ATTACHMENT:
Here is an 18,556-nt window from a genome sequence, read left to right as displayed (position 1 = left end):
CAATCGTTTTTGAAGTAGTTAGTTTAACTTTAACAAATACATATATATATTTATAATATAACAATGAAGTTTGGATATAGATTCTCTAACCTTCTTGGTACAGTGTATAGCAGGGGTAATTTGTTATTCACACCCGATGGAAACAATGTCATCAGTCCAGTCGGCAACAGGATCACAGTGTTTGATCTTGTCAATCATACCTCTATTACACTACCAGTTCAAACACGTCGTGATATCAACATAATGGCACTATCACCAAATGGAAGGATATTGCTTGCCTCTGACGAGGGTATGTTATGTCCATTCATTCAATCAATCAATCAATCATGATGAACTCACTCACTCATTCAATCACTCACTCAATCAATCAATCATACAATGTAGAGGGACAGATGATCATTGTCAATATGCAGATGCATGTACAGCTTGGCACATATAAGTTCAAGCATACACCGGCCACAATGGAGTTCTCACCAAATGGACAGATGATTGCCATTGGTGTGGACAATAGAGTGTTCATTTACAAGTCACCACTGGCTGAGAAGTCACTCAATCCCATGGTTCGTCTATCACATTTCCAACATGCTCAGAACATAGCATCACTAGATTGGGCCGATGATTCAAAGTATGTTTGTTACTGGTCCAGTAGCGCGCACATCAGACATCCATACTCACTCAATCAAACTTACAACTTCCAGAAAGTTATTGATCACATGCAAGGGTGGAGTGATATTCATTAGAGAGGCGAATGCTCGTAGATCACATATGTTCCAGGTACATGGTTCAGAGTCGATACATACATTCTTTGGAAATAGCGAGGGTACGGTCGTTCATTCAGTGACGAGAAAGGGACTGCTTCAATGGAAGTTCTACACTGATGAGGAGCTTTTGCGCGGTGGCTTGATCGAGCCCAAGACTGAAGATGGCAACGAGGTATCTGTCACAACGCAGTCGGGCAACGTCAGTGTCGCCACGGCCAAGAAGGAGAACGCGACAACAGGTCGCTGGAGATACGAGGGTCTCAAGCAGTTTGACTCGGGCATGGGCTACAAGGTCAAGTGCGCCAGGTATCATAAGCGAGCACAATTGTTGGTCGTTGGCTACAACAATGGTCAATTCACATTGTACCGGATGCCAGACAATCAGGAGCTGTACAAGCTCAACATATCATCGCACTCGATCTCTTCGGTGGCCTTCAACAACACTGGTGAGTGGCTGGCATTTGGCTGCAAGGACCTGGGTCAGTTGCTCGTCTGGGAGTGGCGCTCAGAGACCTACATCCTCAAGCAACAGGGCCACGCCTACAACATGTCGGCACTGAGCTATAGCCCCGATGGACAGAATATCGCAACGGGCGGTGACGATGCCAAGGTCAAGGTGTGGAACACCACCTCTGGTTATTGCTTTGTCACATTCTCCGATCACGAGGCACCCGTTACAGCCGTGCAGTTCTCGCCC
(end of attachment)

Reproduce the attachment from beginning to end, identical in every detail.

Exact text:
Here is an 18,556-nt window from a genome sequence, read left to right as displayed (position 1 = left end):
CAATCGTTTTTGAAGTAGTTAGTTTAACTTTAACAAATACATATATATATTTATAATATAACAATGAAGTTTGGATATAGATTCTCTAACCTTCTTGGTACAGTGTATAGCAGGGGTAATTTGTTATTCACACCCGATGGAAACAATGTCATCAGTCCAGTCGGCAACAGGATCACAGTGTTTGATCTTGTCAATCATACCTCTATTACACTACCAGTTCAAACACGTCGTGATATCAACATAATGGCACTATCACCAAATGGAAGGATATTGCTTGCCTCTGACGAGGGTATGTTATGTCCATTCATTCAATCAATCAATCAATCATGATGAACTCACTCACTCATTCAATCACTCACTCAATCAATCAATCATACAATGTAGAGGGACAGATGATCATTGTCAATATGCAGATGCATGTACAGCTTGGCACATATAAGTTCAAGCATACACCGGCCACAATGGAGTTCTCACCAAATGGACAGATGATTGCCATTGGTGTGGACAATAGAGTGTTCATTTACAAGTCACCACTGGCTGAGAAGTCACTCAATCCCATGGTTCGTCTATCACATTTCCAACATGCTCAGAACATAGCATCACTAGATTGGGCCGATGATTCAAAGTATGTTTGTTACTGGTCCAGTAGCGCGCACATCAGACATCCATACTCACTCAATCAAACTTACAACTTCCAGAAAGTTATTGATCACATGCAAGGGTGGAGTGATATTCATTAGAGAGGCGAATGCTCGTAGATCACATATGTTCCAGGTACATGGTTCAGAGTCGATACATACATTCTTTGGAAATAGCGAGGGTACGGTCGTTCATTCAGTGACGAGAAAGGGACTGCTTCAATGGAAGTTCTACACTGATGAGGAGCTTTTGCGCGGTGGCTTGATCGAGCCCAAGACTGAAGATGGCAACGAGGTATCTGTCACAACGCAGTCGGGCAACGTCAGTGTCGCCACGGCCAAGAAGGAGAACGCGACAACAGGTCGCTGGAGATACGAGGGTCTCAAGCAGTTTGACTCGGGCATGGGCTACAAGGTCAAGTGCGCCAGGTATCATAAGCGAGCACAATTGTTGGTCGTTGGCTACAACAATGGTCAATTCACATTGTACCGGATGCCAGACAATCAGGAGCTGTACAAGCTCAACATATCATCGCACTCGATCTCTTCGGTGGCCTTCAACAACACTGGTGAGTGGCTGGCATTTGGCTGCAAGGACCTGGGTCAGTTGCTCGTCTGGGAGTGGCGCTCAGAGACCTACATCCTCAAGCAACAGGGCCACGCCTACAACATGTCGGCACTGAGCTATAGCCCCGATGGACAGAATATCGCAACGGGCGGTGACGATGCCAAGGTCAAGGTGTGGAACACCACCTCTGGTTATTGCTTTGTCACATTCTCCGATCACGAGGCACCCGTTACAGCCGTGCAGTTCTCGCCC